Two years after painting these tiki torches, they are definitely showing wear and tear. The paint finish on the torch that was exposed directly to the sun, snow and cold weather has almost blistered all off. The paint finish on the torch in the slightly protected area is showing slight signs of wear, but mostly in the area that has been exposed to snow and cold wind. The paint finish on the side of the torch that is shielded from snow and wind, but still subjected to full sun for part of the day is still holding up quite well.
Concluding for me that the snow, ice and wind have done more damage than direct sunlight.
Proper cleaning preparation for painting?
What I have found to be the best practice after spray painting several plastic pieces is good preparation.
- Use one of these four solutions to wash the piece down:
- a hot soapy mix of water, Dawn soap and vinegar;
- a strong degreaser;
- or paint thinner.
- Scrub really well. Give the pieces a really good scrubbing with a scouring pad. Rinse well.
- Let all pieces dry completely before painting.
You know how when you use sand paper on wood, you get better paint or stain coverage? The scouring pad works the same way on the plastic by creating a roughened surface for painting.
While any of the cleaning mixtures mentioned above should degrease all the oils from finger prints, food spills, and such, ammonia and paint thinner are quite a bit more harsh. And are probably going to strip just about any “contaminant” from the plastic surface. Which would probably give you the best surface prep results.
Best practices for spray painting plastic or resin furniture and decor
- Clean and scrub plastic or resin furniture properly with a good degreasing solution, ammonia or paint thinner.
- Use a spray paint that is suitable for plastic or resin surfaces.
- Apply a clear coat sealer that is also suitable for plastic or resin surfaces.
- Allow proper drying and curing time for all finishes (follow product directions.) See more about curing time, here.
- Protect finished plastic and resin furniture from extreme weather, (ice and snow in colder climates; extreme and prolonged sun and heat in warmer climates). Protection includes, either covering, placing under a covered overhang, bringing indoors, or into a garage or shed.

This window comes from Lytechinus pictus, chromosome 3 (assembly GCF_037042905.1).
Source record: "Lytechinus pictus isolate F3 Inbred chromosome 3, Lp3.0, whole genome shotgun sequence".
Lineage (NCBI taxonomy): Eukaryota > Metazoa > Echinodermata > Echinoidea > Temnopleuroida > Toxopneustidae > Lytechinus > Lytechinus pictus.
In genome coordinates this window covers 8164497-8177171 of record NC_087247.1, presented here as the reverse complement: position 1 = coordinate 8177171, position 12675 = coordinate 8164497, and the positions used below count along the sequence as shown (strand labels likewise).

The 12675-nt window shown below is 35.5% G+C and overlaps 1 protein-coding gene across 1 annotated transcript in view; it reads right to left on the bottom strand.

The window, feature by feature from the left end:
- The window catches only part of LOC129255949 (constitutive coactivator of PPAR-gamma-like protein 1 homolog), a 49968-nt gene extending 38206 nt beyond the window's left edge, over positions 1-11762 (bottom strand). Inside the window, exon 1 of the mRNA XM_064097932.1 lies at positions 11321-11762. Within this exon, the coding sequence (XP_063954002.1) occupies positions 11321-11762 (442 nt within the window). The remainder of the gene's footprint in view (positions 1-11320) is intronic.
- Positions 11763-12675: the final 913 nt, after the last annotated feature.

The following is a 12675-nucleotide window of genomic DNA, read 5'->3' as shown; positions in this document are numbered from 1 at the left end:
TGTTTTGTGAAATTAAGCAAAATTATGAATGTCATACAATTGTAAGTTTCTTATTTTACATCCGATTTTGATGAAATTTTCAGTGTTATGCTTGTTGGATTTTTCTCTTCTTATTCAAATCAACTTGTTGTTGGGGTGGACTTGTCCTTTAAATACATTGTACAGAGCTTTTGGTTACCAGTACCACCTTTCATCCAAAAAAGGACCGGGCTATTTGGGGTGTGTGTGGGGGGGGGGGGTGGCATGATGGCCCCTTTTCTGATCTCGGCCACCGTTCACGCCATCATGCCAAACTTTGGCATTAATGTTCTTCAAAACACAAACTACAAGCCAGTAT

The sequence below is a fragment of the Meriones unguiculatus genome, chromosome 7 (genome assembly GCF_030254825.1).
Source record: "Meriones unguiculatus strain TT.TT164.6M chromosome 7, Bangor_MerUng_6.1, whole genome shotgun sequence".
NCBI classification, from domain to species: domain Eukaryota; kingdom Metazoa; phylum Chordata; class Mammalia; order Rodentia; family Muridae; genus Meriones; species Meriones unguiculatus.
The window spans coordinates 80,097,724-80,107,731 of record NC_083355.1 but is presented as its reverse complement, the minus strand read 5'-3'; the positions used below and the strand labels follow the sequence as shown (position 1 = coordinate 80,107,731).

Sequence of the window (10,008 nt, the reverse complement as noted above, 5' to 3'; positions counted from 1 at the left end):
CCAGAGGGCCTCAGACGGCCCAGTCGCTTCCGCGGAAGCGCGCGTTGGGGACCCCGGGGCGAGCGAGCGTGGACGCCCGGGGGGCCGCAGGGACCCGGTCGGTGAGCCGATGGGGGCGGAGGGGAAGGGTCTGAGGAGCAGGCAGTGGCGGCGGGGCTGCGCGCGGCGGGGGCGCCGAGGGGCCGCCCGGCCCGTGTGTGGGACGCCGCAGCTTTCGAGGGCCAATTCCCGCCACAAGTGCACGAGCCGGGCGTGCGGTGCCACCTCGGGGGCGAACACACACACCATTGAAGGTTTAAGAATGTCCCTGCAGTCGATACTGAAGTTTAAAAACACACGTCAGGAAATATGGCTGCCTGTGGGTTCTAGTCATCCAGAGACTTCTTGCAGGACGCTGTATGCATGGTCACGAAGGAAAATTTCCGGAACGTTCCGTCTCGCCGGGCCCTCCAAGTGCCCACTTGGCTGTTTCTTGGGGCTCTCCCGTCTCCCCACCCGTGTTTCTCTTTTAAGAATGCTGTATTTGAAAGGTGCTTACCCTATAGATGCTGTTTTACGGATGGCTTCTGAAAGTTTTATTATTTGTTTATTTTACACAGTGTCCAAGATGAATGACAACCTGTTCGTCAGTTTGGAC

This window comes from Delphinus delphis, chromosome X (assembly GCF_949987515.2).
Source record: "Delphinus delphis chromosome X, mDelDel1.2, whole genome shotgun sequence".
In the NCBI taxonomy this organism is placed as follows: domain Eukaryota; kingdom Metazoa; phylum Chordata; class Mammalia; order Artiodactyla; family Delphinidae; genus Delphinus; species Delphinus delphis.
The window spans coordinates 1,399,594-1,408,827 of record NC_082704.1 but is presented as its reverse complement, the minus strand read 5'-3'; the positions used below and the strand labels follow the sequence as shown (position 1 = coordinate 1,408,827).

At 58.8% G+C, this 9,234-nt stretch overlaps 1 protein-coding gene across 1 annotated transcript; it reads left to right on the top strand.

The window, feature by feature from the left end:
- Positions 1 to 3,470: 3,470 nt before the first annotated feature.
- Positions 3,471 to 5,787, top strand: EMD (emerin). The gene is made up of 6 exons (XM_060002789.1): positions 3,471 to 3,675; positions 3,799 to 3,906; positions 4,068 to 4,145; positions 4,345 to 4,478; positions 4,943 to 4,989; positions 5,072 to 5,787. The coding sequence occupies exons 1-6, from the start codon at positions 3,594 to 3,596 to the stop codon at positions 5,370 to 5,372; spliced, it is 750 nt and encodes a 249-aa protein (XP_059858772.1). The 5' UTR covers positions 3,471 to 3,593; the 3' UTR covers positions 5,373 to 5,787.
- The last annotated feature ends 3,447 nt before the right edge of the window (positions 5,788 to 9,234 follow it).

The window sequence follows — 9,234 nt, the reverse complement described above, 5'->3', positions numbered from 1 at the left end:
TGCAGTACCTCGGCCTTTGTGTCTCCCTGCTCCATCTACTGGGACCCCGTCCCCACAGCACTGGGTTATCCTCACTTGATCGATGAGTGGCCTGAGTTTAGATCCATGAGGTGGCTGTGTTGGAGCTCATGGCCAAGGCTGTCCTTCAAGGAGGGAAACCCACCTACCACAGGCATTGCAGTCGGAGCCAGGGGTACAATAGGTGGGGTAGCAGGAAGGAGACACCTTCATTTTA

Estimated expected life span for spray painted resin or plastic furniture
How long will the finish on spray painted furniture last?
These are just my opinions and best estimates, based on my own findings (without any guarantees); given that the correct steps for cleaning and painting have been used; and furniture gets moderate use. Here they are:
Furniture placed outdoors and exposed to full weather elements (not winterized):
1 to 2 seasons without sealer applied.
2-3 seasons if sealer has been applied
Furniture placed outdoors but winterized during harsher weather:
2-3 seasons without sealer applied
3-4 seasons if sealer has been applied
Furniture placed under and overhanging porch, screened in porch, or indoors:
3-4 seasons without sealer applied
4-5 seasons if sealer has been applied
How to tell if the spray paint works on plastic?
The best way to tell is to read the label, if you can read the small print, that is;)
This is a paint an primer combined. The label says it works on wood, metal, plastic and more. It also reads “for Indoor/Outdoor use”. Currently the cans have a little yellow banner across the front stating that it works on plastic, show above.
There may be other brands that work just as well. I can’t say because I haven’t tried them, but most important factor would be to make sure the label says “WORKS ON PLASTIC!”
In addition, it seems like every year or so, they improve the formulas. So if you may have tried using plastic paint several years ago and didn’t get the best of results, you may have better luck with a newer blend.
Let’s face it plastic furniture and other household plastic pieces do not last forever. Plastic is also on the cheap end of the decor spectrum, wah-wah. But when you’re working with a low budget, and plastic is what you’ve got, you can make it more interesting with paint for an update that can last through a summer season, or even several years if protected from the elements.
In summary, if you want to spray paint your plastic furniture or other items, make sure you give it a REALLY good cleaning with the right type of solution, make sure you use a spray paint that bonds to plastic, consider using a clear coat sealer and if you can help it, protect the furniture from extreme weather.
Thanks for stopping by ~ Amy
Have questions? Don’t hesitate to leave me a comment.
More plastic spray painted project examples